Is personality a key predictor of missing study data? an analysis from a randomized controlled trial

Anthony F Jerant, Enjamin P. Chapman, Paul Duberstein, Peter Franks

Research output: Contribution to journalArticlepeer-review

17 Scopus citations


PURPOSE Little is known regarding the effects of psychological factors on data collection in research studies. We examined whether Five Factor Model (FFM) per- sonality factors-Neuroticism, Extraversion, Openness, Agreeableness, and Consci- entiousness-predicted missing data in a randomized controlled trial (RCT). METHODS Individuals (N = 415) aged 40 years and older with various chronic conditions, plus basic activity impairment, depressive symptoms, or both, were recruited from a primary care network and enrolled in a 6-week RCT of an illness self-management intervention, delivered by means of home visits or telephone calls or usual care. Random effects logistic regression modeling was used to examine whether FFM factors predicted missing illness management self-effcacy data at any scheduled follow-up (2, 4, and 6 weeks, and 6 and 12 months), con- trolling for disease burden, study arm, and sociodemographic characteristics. RESULTS Across all follow-up points, the missing data rate was 4.5%. Higher levels of Openness (adjusted odds ratio [AOR] for 1-SD increase = 0.24; 95% CI, 0.12-0.46; P <.001), Agreeableness (AOR= 0.29; CI 0.14-0.60; P =.001), and Conscientiousness (AOR = 0.24; CI 0.15-0.50; P <.001) were independently asso- ciated with fewer missing data. Accuracy of the missing data prediction model increased when personality variables were added (change in area under the receiver operating characteristic curve from 0.71 to 0.77; 21 = 6.6; P =.01). CONCLUSIONS Personality was a powerful predictor of missing study data in this RCT. Assessing personality could inform efforts to enhance data completion and adjust analyses for bias caused by missing data.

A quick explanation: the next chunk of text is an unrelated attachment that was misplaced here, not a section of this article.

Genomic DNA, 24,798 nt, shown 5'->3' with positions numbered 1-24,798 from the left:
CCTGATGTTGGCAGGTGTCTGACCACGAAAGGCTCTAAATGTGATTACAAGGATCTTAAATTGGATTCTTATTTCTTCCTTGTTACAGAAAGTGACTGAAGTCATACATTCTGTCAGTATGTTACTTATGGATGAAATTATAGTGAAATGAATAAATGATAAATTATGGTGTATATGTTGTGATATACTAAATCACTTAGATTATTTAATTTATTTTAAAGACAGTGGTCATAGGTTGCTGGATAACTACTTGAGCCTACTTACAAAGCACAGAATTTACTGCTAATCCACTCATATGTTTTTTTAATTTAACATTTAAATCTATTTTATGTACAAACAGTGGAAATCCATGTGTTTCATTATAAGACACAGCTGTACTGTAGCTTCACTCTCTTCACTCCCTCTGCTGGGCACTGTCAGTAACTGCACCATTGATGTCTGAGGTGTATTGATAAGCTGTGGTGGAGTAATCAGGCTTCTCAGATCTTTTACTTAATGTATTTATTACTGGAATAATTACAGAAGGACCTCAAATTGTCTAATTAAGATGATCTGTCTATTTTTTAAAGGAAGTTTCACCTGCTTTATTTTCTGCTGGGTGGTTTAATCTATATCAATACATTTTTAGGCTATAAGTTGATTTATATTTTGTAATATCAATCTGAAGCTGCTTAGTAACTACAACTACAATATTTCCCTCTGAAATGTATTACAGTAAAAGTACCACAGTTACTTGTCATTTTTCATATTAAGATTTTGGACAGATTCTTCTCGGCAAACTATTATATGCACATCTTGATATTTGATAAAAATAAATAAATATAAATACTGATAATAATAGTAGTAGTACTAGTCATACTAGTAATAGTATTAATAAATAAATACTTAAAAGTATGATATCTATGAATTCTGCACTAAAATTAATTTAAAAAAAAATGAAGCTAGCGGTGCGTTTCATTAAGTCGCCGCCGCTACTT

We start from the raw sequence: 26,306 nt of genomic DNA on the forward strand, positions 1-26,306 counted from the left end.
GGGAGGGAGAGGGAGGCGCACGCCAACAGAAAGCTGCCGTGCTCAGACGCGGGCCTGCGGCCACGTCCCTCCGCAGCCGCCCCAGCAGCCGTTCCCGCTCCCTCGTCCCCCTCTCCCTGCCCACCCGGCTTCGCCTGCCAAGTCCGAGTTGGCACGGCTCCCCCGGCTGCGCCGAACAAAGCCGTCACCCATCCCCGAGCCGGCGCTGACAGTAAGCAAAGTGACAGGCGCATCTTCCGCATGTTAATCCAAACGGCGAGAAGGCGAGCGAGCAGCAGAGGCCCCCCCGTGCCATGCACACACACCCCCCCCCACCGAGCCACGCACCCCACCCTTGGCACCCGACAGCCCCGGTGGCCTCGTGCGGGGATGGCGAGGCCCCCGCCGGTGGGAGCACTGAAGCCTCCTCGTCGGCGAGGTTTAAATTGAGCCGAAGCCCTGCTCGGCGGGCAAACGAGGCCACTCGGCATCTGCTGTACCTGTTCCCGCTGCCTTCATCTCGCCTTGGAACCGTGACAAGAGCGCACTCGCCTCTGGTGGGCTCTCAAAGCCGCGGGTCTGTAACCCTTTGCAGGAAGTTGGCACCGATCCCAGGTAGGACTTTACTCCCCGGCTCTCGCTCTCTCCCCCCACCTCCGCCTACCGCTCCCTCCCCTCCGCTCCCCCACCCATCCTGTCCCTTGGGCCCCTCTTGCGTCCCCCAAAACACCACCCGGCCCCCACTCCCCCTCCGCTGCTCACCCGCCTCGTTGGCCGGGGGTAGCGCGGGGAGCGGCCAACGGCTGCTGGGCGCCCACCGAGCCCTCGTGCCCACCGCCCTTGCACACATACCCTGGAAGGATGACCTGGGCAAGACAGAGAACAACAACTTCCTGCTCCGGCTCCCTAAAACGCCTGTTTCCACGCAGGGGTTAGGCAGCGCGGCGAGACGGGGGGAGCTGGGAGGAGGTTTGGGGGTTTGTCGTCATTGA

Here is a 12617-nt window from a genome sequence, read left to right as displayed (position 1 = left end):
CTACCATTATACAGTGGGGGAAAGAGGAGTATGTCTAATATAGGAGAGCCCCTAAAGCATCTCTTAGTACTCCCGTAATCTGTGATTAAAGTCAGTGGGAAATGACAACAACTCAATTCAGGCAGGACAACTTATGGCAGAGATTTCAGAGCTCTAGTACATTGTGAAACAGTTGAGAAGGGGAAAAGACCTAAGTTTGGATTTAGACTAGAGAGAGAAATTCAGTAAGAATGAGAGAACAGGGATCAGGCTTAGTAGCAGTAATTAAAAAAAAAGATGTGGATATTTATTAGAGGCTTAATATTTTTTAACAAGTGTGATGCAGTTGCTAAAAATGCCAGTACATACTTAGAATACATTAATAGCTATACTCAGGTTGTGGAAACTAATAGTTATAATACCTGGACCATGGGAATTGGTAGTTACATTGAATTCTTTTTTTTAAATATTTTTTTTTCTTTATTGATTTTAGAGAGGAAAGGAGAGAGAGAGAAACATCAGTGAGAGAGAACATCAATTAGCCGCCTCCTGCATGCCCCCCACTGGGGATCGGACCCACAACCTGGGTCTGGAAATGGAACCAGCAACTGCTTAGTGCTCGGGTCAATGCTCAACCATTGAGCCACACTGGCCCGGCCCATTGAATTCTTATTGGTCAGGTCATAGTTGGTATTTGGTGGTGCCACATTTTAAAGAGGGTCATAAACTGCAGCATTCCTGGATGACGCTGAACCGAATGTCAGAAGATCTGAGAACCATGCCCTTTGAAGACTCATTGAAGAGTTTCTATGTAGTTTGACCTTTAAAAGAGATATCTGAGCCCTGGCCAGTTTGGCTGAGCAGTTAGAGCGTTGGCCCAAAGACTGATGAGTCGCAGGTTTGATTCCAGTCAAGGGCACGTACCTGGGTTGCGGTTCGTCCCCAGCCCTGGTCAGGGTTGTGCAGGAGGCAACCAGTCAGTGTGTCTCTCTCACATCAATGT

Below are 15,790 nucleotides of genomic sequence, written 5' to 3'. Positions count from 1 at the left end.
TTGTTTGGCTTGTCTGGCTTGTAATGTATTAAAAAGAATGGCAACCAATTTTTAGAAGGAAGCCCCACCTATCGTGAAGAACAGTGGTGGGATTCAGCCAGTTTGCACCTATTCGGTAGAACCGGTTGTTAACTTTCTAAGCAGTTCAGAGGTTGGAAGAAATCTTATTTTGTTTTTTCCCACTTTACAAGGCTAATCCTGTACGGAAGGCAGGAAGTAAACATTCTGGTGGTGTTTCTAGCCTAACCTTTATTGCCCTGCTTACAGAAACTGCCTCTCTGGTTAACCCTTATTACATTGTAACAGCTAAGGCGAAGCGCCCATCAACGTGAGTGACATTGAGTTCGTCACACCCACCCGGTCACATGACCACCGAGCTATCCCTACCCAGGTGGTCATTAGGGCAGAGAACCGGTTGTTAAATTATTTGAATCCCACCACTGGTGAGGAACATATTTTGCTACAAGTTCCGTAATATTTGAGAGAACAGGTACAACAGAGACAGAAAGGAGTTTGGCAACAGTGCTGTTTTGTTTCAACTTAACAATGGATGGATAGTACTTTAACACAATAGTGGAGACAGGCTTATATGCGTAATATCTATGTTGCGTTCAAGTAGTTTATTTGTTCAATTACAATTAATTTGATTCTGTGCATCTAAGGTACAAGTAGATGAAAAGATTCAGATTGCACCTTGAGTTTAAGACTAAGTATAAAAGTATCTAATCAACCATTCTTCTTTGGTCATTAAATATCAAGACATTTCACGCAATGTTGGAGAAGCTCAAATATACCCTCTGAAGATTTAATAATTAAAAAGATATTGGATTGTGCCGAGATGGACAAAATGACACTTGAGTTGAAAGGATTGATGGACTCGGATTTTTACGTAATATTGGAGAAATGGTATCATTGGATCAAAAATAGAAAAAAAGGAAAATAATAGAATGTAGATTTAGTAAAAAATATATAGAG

Original languageEnglish (US)
Pages (from-to)148-156
Number of pages9
JournalAnnals of Family Medicine
Issue number2
StatePublished - Mar 2009


  • Bias (Epidemiology)
  • Data interpretation, Statistical
  • Patient compliance
  • Personality
  • Randomized controlled trials

ASJC Scopus subject areas

  • Family Practice


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